Japanese cuisine (or ‘Washoku’) has long been admired outside of Japan for its focus on health & beauty, and in fact in 2013 it was registered as a UNESCO Intangible Cultural Heritage, which has seen its popularity rise even higher. Sushi is possibly the most famous example of Japanese cuisine, and you could go as far to say that every major city in the world is home to at least 1 sushi restaurant. It has become an example of Japanese cooking that’s beloved by people all over the world.
Sushi is a Japanese dish that consists of ‘sumeshi’ (cooked rice mixed with vinegar) combined with a variety of different kinds of seafood. When you mention sushi, many people imagine something made with raw fish, but it can also be made with cooked seafood, as well as eggs, vegetables, and many other ingredients. People outside of Japan may also have a strong image of sushi being something eaten exclusively at sushi restaurants, but in Japan it’s even sold at supermarkets and convenience stores. For Japanese people it’s a dish that’s always close at hand. It’s even common to make many different types of sushi at home. We’re going to introduce to you some varieties of sushi that people overseas may or not be familiar with.
This is the most common variety of sushi. Nigirizushi consists of small clumps of sumeshi that have been molded into shape by hand, and then capped off with a topping ingredient known as ‘sushidane’.
It was invented in the Edo Period, where it was made with fresh seafood & seaweed taken from the Edomae Sea (now known as Tokyo Bay). This is why it’s also sometimes known as Edomae sushi. It’s said that nigirizushi began to spread around Japan after sushi chefs in Tokyo were displaced in the Great Kanto Earthquake of 1923, causing them to disperse around the country.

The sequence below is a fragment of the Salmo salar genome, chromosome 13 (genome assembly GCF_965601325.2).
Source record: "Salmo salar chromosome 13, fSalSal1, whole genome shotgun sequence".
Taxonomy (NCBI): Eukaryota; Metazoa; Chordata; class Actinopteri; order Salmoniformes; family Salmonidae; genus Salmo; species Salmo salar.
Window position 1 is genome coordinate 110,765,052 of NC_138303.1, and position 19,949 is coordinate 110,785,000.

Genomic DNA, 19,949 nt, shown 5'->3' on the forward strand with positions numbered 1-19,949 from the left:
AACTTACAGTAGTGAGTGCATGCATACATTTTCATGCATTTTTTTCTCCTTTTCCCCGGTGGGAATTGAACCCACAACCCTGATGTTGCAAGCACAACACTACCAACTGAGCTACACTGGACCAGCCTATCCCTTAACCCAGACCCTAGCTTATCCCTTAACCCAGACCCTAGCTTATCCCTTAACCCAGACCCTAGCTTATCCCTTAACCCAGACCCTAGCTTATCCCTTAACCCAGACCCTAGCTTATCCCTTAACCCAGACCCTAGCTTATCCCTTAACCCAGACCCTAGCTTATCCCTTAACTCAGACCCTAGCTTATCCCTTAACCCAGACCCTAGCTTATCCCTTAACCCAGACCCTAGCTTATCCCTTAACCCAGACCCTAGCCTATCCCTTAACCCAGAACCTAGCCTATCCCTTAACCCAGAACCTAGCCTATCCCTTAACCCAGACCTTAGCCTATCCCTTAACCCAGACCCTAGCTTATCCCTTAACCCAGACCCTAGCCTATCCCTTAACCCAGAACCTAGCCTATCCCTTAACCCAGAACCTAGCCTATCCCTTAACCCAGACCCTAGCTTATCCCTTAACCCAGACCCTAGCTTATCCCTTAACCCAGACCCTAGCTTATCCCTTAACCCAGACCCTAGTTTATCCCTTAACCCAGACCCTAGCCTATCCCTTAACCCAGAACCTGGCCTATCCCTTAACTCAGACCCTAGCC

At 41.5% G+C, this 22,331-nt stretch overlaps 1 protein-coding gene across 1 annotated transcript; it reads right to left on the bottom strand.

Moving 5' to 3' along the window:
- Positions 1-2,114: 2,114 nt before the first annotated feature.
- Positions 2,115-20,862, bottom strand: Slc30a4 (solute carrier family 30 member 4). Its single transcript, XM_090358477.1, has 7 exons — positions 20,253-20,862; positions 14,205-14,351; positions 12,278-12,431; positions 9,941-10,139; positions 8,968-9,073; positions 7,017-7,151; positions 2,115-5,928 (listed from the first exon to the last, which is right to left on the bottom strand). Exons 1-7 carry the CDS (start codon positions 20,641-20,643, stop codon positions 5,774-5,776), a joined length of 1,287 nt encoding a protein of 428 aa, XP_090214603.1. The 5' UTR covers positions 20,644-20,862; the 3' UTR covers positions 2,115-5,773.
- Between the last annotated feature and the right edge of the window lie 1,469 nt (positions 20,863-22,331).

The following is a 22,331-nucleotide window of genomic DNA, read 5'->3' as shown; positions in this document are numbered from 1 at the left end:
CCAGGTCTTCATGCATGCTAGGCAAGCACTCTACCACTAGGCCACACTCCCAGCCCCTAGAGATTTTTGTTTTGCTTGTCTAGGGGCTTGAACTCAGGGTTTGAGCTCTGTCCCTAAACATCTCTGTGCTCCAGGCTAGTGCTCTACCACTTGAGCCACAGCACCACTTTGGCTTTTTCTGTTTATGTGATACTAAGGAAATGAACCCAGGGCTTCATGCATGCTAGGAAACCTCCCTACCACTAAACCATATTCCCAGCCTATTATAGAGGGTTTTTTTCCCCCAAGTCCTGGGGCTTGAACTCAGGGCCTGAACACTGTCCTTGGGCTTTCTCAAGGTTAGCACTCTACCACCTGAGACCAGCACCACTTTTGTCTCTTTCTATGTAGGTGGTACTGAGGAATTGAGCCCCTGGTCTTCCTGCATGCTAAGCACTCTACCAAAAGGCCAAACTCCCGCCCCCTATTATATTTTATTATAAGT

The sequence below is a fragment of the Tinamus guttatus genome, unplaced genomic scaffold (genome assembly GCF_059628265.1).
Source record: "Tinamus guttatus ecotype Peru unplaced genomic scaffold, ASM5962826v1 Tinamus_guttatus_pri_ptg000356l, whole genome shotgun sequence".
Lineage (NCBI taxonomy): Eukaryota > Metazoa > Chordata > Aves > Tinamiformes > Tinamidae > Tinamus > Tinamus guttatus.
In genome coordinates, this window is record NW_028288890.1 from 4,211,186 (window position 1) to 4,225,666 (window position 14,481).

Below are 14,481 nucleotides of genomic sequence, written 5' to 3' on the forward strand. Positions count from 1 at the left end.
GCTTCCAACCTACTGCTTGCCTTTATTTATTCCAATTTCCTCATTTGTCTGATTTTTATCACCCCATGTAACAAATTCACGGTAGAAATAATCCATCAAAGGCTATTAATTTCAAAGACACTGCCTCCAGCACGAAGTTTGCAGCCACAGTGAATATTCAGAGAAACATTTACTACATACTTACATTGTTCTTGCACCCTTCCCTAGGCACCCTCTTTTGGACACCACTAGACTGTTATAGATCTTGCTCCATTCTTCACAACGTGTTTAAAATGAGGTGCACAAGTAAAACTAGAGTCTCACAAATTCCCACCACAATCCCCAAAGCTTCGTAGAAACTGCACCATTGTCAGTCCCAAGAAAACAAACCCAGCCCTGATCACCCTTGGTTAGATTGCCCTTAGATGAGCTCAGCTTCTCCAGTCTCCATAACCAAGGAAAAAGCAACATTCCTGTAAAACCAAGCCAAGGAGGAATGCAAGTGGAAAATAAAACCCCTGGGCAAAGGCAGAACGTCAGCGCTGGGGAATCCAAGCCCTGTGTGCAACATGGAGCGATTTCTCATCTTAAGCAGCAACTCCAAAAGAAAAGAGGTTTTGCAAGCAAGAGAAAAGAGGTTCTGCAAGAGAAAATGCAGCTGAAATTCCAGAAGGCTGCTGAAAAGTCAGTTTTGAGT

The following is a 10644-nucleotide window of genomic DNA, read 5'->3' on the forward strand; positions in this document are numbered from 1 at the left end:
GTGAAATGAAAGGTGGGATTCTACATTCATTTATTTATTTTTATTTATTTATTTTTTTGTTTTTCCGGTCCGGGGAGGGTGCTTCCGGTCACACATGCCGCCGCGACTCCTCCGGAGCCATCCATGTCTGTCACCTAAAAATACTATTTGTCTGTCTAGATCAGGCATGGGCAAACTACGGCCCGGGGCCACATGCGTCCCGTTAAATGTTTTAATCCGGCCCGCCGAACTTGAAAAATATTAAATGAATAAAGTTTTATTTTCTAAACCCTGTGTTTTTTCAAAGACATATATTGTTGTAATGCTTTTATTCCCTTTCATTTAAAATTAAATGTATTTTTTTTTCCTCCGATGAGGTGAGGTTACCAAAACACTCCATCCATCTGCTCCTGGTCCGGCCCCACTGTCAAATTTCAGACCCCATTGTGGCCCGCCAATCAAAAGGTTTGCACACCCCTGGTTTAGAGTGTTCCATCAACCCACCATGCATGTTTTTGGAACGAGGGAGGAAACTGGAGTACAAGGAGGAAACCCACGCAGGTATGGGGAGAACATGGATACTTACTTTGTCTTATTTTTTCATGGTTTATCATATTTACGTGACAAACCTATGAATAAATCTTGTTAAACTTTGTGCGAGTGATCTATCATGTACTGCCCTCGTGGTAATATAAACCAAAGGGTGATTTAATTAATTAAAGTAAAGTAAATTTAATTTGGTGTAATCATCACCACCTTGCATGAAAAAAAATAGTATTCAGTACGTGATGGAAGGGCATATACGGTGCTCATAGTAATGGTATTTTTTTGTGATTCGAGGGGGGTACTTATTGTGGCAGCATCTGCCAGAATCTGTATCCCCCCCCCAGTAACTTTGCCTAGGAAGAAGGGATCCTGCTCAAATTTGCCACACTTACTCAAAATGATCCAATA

Makizushi refers to the long & slender sushi made by wrapping sumeshi and other ingredients in seaweed. It’s also sometimes known as ‘makimono’, ‘norimaki’, ‘hosomaki’, and depending on the thickness, ‘futomaki’. While hosomaki only uses 1 filling ingredient, futomaki uses many.
The most common way to make makizushi is by evenly spreading sumeshi over a strip of seaweed, placing the filling ingredients right in the center, and then rolling up the seaweed. However, there is also a variety known as ‘uramaki’, where the seaweed is placed on the inside and the rice and other ingredients are on the outside. The most famous example of uramaki is the California roll.
Additionally, makizushi is most commonly made using ‘makisu’, which is a small bamboo mat. But some people like to roll the seaweed, rice, and fillings by hand, which is what’s known as ‘temakizushi’.
Temakizushi is a popular dish to make at home for parties in Japan, and being able to lay out the sumeshi, seaweed, and fillings separately to allow people to pick their favorite ingredients is the secret to this dish’s success. You can match the fillings to your own tastes.
Chirashzushi is made by spreading out sumeshi in a tub or container, and scattering seafood, or other ingredients of your choice, over the top.
The end result is a very colorful dish, which makes it a popular choice to make at home, especially for the Doll’s Day holiday in Japan, as well as for other celebrations.
Chirashizushi also makes use of ingredients that are said to bring good fortune, such as prawns and lotuses, which makes the dish a sort of good luck charm. When the other ingredients are mixed into the sumeshi itself, that’s what’s known as ‘gomoku chirashi’.
Temarizushi refers to bite-sized sushi rolled up into little balls. They’re smaller than regular nigirizushi, and it’s said that this style was devised to allow geisha caked in heavy make-up to have a bite to eat without having to open their mouths too wide. They can be topped with sashimi, vegetables, or anything you like really, and in fact in Kyoto they even make temarizushi with pickled vegetables.
The rather cute & colorful designs of temarizushi make for popular photos on social media too. They’re quite easy to make with just a bit of plastic wrap, so why not try making some for yourself next time you’re throwing a party?
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